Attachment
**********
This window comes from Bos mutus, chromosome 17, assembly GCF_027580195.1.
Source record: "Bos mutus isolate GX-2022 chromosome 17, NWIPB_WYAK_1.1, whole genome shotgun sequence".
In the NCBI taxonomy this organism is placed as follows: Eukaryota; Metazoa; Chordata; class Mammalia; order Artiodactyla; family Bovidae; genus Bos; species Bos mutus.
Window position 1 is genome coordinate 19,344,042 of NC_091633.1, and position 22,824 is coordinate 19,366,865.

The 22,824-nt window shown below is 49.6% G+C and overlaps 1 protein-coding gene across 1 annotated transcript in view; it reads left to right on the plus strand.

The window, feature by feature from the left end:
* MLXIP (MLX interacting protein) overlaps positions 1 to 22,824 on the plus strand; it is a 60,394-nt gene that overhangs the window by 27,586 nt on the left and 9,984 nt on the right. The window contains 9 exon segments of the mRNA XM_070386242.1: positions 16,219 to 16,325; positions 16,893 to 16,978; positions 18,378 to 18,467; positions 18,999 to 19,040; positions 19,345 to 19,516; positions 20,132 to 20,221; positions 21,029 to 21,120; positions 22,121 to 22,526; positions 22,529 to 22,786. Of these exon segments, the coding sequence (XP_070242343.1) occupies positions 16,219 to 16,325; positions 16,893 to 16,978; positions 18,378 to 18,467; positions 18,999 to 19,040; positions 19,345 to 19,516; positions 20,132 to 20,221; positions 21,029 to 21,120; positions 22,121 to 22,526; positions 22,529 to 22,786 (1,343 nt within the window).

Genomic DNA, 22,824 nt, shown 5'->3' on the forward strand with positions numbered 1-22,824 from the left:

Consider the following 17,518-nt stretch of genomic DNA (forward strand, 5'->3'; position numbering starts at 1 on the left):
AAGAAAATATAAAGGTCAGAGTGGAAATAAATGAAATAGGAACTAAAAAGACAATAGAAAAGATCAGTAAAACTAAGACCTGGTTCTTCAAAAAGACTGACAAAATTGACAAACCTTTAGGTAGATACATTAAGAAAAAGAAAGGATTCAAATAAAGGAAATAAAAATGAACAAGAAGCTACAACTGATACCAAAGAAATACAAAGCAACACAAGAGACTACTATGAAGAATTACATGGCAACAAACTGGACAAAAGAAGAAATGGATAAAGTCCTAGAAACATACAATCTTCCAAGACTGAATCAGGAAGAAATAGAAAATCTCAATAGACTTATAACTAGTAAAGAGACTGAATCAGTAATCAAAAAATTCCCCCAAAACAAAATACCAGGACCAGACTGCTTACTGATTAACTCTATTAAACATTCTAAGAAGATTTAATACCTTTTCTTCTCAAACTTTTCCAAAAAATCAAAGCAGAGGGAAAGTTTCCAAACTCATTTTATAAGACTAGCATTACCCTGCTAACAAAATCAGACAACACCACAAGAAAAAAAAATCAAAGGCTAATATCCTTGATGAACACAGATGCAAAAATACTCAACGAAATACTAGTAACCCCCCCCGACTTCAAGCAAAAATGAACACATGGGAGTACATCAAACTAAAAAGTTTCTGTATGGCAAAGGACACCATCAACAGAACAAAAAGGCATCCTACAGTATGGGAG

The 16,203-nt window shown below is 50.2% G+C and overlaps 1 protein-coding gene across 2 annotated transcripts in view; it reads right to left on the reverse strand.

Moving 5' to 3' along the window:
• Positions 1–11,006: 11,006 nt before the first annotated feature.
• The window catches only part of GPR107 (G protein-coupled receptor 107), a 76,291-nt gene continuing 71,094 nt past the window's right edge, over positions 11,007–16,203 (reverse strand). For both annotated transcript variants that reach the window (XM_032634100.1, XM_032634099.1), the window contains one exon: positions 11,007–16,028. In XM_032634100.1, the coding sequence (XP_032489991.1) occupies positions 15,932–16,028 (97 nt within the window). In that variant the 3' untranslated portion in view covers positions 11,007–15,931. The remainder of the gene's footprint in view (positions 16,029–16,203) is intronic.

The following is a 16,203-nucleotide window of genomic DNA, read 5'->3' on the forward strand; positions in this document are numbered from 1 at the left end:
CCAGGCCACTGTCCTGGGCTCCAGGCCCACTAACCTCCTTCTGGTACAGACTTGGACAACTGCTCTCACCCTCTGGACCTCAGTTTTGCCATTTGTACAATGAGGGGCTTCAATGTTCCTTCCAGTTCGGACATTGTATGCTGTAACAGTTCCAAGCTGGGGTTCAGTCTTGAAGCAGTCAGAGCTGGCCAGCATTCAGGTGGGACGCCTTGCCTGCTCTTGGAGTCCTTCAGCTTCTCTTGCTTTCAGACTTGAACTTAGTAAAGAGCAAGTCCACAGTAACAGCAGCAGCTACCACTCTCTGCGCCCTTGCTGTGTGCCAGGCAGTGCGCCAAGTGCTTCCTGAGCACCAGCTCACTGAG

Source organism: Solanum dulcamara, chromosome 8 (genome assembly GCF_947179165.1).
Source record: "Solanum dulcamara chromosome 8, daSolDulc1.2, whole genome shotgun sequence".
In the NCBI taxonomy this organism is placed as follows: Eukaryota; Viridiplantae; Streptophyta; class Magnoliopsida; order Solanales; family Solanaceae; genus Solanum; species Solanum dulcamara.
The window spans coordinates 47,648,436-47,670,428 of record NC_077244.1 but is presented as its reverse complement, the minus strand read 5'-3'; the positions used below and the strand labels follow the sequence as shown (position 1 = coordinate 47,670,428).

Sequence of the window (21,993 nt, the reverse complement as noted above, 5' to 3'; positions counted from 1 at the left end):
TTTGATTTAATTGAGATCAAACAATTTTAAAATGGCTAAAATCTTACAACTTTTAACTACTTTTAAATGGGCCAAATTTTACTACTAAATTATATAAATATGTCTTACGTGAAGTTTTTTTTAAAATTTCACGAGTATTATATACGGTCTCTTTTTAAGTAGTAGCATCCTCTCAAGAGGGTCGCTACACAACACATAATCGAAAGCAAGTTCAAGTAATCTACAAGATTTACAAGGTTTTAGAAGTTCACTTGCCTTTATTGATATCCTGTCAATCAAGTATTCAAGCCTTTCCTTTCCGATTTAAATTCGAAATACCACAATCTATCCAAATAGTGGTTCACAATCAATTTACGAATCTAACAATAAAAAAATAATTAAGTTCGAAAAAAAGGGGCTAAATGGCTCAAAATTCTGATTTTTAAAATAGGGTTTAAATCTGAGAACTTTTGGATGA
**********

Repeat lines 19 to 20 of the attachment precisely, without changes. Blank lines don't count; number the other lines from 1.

In the NCBI taxonomy this organism is placed as follows: Eukaryota; Viridiplantae; Streptophyta; class Magnoliopsida; order Solanales; family Solanaceae; genus Solanum; species Solanum dulcamara.
The window spans coordinates 47,648,436-47,670,428 of record NC_077244.1 but is presented as its reverse complement, the minus strand read 5'-3'; the positions used below and the strand labels follow the sequence as shown (position 1 = coordinate 47,670,428).